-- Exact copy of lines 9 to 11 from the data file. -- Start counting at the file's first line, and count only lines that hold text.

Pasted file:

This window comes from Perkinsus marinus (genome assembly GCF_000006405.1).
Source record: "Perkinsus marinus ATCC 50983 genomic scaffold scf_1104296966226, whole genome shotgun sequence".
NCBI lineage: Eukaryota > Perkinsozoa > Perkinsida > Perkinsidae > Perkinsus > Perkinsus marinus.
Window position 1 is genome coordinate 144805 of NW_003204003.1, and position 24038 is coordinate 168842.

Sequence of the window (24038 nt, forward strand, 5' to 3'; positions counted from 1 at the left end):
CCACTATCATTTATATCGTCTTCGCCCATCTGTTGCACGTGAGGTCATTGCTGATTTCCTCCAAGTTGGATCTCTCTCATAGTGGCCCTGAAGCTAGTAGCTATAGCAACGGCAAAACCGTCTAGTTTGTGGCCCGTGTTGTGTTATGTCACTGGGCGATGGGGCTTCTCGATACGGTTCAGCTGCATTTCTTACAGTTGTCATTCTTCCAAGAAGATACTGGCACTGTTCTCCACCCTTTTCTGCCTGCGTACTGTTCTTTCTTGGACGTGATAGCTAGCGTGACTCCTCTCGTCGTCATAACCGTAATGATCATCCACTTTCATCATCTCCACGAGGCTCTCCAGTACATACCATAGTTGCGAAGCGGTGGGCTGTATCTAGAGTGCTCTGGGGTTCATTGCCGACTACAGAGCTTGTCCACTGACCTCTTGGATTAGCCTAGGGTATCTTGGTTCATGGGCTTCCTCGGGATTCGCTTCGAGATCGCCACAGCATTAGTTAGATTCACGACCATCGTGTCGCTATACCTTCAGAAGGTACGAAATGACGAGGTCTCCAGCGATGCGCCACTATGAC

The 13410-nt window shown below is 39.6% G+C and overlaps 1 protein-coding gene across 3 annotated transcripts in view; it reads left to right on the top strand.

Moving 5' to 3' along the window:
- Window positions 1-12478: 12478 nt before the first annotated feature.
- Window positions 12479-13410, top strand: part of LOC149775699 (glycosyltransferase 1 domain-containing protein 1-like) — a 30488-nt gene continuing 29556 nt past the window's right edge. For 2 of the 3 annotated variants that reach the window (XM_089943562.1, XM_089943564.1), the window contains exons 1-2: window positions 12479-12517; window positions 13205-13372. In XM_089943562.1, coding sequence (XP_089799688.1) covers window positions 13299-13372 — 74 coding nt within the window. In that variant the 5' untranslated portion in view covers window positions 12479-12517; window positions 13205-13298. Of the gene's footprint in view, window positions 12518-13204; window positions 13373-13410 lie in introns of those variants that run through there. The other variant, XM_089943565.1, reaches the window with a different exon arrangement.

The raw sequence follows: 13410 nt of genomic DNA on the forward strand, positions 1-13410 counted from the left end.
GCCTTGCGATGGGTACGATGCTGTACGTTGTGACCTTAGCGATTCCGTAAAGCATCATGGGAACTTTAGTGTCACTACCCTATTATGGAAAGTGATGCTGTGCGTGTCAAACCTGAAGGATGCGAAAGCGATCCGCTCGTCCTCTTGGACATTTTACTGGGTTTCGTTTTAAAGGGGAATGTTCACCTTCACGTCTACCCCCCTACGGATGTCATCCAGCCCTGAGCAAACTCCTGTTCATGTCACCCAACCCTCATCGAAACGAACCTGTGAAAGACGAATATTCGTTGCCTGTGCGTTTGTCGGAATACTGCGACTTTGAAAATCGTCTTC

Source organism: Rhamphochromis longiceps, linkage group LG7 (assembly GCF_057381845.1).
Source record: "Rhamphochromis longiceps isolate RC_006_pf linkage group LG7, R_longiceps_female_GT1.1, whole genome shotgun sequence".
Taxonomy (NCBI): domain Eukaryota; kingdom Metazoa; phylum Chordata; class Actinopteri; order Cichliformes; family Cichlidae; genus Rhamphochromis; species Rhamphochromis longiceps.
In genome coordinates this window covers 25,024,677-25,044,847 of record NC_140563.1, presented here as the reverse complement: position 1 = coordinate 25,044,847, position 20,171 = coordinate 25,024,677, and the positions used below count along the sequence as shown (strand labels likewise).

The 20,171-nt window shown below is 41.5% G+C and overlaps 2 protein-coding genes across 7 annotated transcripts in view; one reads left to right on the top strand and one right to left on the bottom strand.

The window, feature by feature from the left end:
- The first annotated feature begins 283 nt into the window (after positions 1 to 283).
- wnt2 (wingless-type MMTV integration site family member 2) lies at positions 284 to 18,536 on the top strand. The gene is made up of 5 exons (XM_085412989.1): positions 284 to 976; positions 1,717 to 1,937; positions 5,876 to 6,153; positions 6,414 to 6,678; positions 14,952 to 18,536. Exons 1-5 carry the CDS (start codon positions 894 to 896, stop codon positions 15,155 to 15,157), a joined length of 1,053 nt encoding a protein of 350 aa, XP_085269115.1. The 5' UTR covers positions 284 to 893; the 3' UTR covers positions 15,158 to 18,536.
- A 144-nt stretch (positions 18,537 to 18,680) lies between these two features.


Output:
- Window positions 1-12478: 12478 nt before the first annotated feature.
- Window positions 12479-13410, top strand: part of LOC149775699 (glycosyltransferase 1 domain-containing protein 1-like) — a 30488-nt gene continuing 29556 nt past the window's right edge. For 2 of the 3 annotated variants that reach the window (XM_089943562.1, XM_089943564.1), the window contains exons 1-2: window positions 12479-12517; window positions 13205-13372. In XM_089943562.1, coding sequence (XP_089799688.1) covers window positions 13299-13372 — 74 coding nt within the window. In that variant the 5' untranslated portion in view covers window positions 12479-12517; window positions 13205-13298. Of the gene's footprint in view, window positions 12518-13204; window positions 13373-13410 lie in introns of those variants that run through there. The other variant, XM_089943565.1, reaches the window with a different exon arrangement.

The raw sequence follows: 13410 nt of genomic DNA on the forward strand, positions 1-13410 counted from the left end.